Habitat - Indoor :: Do I really need carbon? and other filtration questions

Turtle tank setups and other indoor configurations.

Post Posted: Wed Jan 11, 2017 7:57 pm   Do I really need carbon? and other filtration questions

(Deleted original version and moved to proper forum category) ...

Got a SunSun canister filter a couple months ago for the boyfriend's YBS. I set it up with the media it came with: thick blue sponge and filter floss in the bottom basket, carbon and ceramic rings in the middle basket and bio balls in the top basket. Since setting it up, I've cleaned it a couple times.

When I first got it, I rinsed the carbon pretty thoroughly. The water runs clear through the filter, but both times I've changed it, as soon as I've put the bag of carbon in to rinse, it's turned the rinse water super-black. How is it that the water's turning so black when I put the filter bag in, but I'm not seeing that when the filter is hooked up? Is it just the difference between dropping it in a gallon or two of water vs. having ~20 gals constantly running through it? I've been rinsing the carbon bag, bio balls and ceramic rings in either dechlorinated water or tank water because they get really gross with the slime that's making its way past the mechanical filtration media. The last time I cleaned it, I used a second filter floss pad to hopefully minimize some of that bypass.

Anyway, I now have three small bags of Purigen to add to the mix. My thinking is that I'll use two, then swap one out for a fresh one in a few months and refresh that one so it's ready to go. That way I get into a rotation where I have one semi-spent bag and one fresh bag at a time.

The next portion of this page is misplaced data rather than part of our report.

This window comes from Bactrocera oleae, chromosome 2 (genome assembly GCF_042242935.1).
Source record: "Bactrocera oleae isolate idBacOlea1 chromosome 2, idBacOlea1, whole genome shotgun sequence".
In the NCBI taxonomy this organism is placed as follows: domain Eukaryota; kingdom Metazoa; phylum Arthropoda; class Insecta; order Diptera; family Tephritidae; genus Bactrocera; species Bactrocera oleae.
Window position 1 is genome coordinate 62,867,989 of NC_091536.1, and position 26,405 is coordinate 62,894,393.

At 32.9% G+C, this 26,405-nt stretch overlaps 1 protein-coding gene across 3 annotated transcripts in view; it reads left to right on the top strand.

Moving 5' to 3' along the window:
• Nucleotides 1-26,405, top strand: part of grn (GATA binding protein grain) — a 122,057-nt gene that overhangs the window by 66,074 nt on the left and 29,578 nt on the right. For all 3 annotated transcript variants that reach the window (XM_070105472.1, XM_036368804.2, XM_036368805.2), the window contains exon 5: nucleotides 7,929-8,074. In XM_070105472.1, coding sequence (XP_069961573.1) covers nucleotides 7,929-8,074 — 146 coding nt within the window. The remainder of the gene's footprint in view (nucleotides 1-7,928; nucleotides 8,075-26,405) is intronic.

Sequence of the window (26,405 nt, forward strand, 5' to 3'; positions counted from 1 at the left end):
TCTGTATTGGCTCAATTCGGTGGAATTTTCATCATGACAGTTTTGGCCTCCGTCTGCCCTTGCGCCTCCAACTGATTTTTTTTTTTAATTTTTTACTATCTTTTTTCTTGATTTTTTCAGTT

I had planned to replace the carbon next time I clean the filter, but with the Purigen, do I need it at all? I understand the carbon is good to remove chlorine and chloramines, but I'm using Repti-safe for that in the first place (which I know bothers some people, but I don't have any other way to dechlorinate the tap water before I add it into the tank. Pre-filtering isn't an option because of space and time constraints). It's weirding me out that it's still turning the rinse water black. Maybe it's just the cheap Chinese carbon that came with the SunSun ...
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Post Posted: Thu Jan 12, 2017 3:20 am   Re: Do I really need carbon? and other filtration questions

There's a lot of dust with carbon, so when you put in a fresh bag you need to rinse it off first. As long as I've used carbon, they are all like that. I can rinse carbon the quickest under strong water flow, like from bathtub faucet.

When you use carbon, there is no need for Repti-safe or dechlorinators or conditioners... as you said the chlorine and chloramines are removed by carbon. Repti-safe and other water conditioners are not recommended as they have harmful chemicals in them.

Purigen doesn't really help with chlorine and chloramines, but will get other impurities. It's great that you can regenerate it for repeated use but it does not replace carbon.
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Post Posted: Thu Jan 12, 2017 11:51 pm   Re: Do I really need carbon? and other filtration questions